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Can a simple staple sour fruit be helpful in the treatment and prevention of breast cancer?
Well, a study at the University of Arizona Caner Center has revealed some promising news. Before I share the study, it is first important to understand the significance of the fruit used in the study. I am talking about lemons but more importantly, I am referring to the peel of the lemon.
The peel of the lemon is an excellent source of naturally occurring terpenes. We commonly think of terpenes in cleaning products but there is a natural terpine called d-limonene. D-limonene has shown in scientific studies to be valuable against a wide number of cancers.
In one promising study 43 women with newly diagnosed operable breast cancer electing to undergo lumpectomy were given 2 grams of limonene daily for two to six weeks before their surgery. Results showed that d-limonene supplementation resulted in a 22% reduction in the expression of tumor markers.
The specific breast tumor marker measured in the study was cyclin D1. Cyclin D1 is one of the frequently overexpressed proteins and one of the commonly augmented genes in breast cancer. The gene that leads to cyclin D1 formation is an estrogen-responsive gene. The overexpression of cyclin D1 occurs in more than half of invasive breast cancers.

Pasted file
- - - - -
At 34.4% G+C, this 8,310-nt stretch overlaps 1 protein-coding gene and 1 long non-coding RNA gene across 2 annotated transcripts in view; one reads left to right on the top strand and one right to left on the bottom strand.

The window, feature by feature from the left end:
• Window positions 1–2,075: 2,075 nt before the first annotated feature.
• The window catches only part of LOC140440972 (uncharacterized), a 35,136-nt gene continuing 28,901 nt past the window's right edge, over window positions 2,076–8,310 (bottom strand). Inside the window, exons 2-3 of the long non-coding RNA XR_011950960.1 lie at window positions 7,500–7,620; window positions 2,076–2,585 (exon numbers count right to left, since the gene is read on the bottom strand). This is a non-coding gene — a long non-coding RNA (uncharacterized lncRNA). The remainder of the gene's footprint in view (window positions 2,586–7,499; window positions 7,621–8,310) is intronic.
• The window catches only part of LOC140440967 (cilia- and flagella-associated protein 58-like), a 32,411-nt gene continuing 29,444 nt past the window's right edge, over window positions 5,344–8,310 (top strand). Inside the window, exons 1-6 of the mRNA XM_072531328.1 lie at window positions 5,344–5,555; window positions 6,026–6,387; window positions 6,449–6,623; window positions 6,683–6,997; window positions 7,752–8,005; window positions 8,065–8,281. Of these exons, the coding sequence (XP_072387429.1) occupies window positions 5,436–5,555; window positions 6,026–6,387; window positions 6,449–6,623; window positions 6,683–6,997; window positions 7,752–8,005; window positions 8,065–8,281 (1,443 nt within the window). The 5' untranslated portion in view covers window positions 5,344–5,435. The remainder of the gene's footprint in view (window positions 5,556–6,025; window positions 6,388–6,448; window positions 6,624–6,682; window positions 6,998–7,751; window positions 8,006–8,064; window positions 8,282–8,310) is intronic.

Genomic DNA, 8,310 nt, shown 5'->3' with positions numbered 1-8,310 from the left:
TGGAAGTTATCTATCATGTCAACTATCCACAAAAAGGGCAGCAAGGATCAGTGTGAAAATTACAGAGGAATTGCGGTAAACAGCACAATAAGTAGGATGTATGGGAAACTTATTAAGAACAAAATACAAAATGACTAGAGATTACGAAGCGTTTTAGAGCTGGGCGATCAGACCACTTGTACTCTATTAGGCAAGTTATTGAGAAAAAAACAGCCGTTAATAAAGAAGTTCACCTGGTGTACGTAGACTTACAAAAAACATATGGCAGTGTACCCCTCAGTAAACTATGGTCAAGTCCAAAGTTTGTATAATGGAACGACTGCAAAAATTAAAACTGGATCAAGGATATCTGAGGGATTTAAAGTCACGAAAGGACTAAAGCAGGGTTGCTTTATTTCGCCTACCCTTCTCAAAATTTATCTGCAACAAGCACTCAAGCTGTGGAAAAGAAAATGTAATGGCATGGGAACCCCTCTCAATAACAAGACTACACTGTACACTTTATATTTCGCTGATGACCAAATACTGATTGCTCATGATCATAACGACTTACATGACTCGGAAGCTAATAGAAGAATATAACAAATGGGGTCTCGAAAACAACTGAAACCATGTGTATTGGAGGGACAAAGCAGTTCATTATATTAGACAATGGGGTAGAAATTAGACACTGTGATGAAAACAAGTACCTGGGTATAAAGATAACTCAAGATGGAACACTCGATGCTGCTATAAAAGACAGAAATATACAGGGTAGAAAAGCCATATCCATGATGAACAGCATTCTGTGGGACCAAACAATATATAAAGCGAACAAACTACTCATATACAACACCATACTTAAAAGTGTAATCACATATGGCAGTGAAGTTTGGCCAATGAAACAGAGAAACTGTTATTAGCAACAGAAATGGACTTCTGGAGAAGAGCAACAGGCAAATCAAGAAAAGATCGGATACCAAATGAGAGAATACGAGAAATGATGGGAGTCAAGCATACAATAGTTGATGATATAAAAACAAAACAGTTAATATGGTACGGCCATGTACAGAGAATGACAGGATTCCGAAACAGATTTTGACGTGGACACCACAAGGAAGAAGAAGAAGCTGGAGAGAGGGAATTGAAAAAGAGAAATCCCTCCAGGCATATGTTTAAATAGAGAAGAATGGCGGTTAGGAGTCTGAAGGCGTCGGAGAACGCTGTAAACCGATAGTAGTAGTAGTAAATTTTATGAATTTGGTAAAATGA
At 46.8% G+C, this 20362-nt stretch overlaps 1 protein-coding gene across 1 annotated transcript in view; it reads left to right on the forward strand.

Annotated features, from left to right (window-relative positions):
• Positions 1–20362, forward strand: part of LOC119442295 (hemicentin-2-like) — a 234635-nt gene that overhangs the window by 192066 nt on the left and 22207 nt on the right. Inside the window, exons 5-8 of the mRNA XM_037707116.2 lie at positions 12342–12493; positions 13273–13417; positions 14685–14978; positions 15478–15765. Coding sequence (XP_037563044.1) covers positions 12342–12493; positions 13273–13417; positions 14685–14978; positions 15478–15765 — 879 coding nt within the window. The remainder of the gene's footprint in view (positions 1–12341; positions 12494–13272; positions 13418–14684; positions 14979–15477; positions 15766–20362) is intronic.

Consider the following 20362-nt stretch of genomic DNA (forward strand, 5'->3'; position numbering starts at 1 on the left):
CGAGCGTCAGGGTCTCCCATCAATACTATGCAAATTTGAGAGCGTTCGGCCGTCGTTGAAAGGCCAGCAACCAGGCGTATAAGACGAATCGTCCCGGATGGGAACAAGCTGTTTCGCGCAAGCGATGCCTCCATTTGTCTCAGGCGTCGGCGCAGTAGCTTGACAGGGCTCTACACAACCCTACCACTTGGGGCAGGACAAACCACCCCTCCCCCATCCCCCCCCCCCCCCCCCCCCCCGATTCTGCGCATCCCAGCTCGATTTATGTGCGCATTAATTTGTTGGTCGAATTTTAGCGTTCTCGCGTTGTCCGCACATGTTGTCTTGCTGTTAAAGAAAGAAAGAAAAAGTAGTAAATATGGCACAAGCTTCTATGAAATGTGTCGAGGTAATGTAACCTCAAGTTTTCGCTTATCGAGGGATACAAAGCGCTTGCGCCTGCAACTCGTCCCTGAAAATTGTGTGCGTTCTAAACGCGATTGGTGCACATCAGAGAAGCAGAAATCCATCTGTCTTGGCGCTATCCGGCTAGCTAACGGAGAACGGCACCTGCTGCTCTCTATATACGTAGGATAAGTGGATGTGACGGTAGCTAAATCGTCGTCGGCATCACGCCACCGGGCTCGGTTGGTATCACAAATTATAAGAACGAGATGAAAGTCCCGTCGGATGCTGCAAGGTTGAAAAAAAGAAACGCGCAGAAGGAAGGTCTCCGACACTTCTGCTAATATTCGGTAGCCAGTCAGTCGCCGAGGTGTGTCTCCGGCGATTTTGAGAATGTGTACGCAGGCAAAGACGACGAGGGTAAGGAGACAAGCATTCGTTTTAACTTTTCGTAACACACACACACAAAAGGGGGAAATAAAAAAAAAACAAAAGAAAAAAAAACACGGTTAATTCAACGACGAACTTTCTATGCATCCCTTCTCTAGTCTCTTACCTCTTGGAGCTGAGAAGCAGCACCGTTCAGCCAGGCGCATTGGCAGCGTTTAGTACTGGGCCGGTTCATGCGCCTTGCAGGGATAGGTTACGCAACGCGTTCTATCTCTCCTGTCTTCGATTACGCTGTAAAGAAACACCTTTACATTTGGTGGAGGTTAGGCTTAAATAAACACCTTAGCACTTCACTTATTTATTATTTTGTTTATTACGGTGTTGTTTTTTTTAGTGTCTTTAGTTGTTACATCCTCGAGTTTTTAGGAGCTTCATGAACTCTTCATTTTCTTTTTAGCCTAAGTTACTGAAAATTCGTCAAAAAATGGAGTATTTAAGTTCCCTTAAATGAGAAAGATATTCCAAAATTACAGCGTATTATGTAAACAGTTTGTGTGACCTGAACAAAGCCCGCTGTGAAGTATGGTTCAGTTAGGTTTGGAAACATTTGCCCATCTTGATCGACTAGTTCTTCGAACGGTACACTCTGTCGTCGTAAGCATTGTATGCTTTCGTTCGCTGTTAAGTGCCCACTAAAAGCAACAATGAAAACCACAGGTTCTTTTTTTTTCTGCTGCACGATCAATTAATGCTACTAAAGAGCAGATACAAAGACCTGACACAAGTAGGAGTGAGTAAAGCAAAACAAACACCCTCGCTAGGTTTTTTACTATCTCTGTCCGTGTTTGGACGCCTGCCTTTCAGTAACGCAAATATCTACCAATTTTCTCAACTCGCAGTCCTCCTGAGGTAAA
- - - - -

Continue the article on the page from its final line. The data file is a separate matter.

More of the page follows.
Additional evidence shows that cyclin D1 interferes with the anti-cancer effect of tamoxifen in estrogen receptor-positive breast cancers – potentially accounting for treatment failure with tamoxifen therapy.
D-limonene can be found in most health food stores as a dietary supplement, however, it can be easily obtained by eating a whole lemon, more importantly, the peel and inside spongy inner parts. The peel and inside of the lemon has the highest content of limonene. In fact, the average-sized lemon has about 300 mg of d-limonene.
Now if you are wondering how to eat the entire lemon including the peel, then look no further than a juicer or better yet a Vitamix. Since lemon juice is usually too sour on its own, I recommend mixing it with other juices. Fortunately, adding ½ or 1 whole lemon (complete with peel) is an excellent addition to just about any fresh fruit or vegetable juice including green vegetable juices.
If you are going to juice whole lemons, be sure to choose organic versions. Other dietary sources of terpenes are other citrus fruits, berries, cherries, and volatile herbs such as peppermint, basil, thyme, and rosemary.
Article compliments of Functional Medicine University.